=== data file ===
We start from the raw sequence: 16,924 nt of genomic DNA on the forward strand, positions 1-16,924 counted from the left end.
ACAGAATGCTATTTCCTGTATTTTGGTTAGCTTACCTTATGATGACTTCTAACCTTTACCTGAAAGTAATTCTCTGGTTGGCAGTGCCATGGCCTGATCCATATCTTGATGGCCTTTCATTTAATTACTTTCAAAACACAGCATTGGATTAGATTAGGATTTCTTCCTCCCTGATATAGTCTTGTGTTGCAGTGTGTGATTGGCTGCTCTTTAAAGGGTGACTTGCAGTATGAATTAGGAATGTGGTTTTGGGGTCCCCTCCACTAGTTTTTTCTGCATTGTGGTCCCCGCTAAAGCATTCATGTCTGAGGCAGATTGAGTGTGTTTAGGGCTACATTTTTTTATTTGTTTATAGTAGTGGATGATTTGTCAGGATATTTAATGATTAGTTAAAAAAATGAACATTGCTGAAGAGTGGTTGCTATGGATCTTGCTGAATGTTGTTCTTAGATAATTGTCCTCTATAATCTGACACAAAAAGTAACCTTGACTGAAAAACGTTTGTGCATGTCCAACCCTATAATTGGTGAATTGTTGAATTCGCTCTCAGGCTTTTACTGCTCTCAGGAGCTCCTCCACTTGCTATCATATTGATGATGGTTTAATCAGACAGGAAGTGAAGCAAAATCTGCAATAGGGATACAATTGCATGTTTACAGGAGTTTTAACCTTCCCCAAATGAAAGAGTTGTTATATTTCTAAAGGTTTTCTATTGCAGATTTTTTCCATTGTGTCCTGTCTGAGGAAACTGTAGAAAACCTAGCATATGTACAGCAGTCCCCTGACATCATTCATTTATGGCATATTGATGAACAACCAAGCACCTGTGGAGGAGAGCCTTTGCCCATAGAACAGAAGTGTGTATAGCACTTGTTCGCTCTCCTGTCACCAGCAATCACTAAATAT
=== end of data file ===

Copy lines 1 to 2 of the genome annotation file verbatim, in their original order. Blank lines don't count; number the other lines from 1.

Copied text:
We start from the raw sequence: 16,924 nt of genomic DNA on the forward strand, positions 1-16,924 counted from the left end.
ACAGAATGCTATTTCCTGTATTTTGGTTAGCTTACCTTATGATGACTTCTAACCTTTACCTGAAAGTAATTCTCTGGTTGGCAGTGCCATGGCCTGATCCATATCTTGATGGCCTTTCATTTAATTACTTTCAAAACACAGCATTGGATTAGATTAGGATTTCTTCCTCCCTGATATAGTCTTGTGTTGCAGTGTGTGATTGGCTGCTCTTTAAAGGGTGACTTGCAGTATGAATTAGGAATGTGGTTTTGGGGTCCCCTCCACTAGTTTTTTCTGCATTGTGGTCCCCGCTAAAGCATTCATGTCTGAGGCAGATTGAGTGTGTTTAGGGCTACATTTTTTTATTTGTTTATAGTAGTGGATGATTTGTCAGGATATTTAATGATTAGTTAAAAAAATGAACATTGCTGAAGAGTGGTTGCTATGGATCTTGCTGAATGTTGTTCTTAGATAATTGTCCTCTATAATCTGACACAAAAAGTAACCTTGACTGAAAAACGTTTGTGCATGTCCAACCCTATAATTGGTGAATTGTTGAATTCGCTCTCAGGCTTTTACTGCTCTCAGGAGCTCCTCCACTTGCTATCATATTGATGATGGTTTAATCAGACAGGAAGTGAAGCAAAATCTGCAATAGGGATACAATTGCATGTTTACAGGAGTTTTAACCTTCCCCAAATGAAAGAGTTGTTATATTTCTAAAGGTTTTCTATTGCAGATTTTTTCCATTGTGTCCTGTCTGAGGAAACTGTAGAAAACCTAGCATATGTACAGCAGTCCCCTGACATCATTCATTTATGGCATATTGATGAACAACCAAGCACCTGTGGAGGAGAGCCTTTGCCCATAGAACAGAAGTGTGTATAGCACTTGTTCGCTCTCCTGTCACCAGCAATCACTAAATAT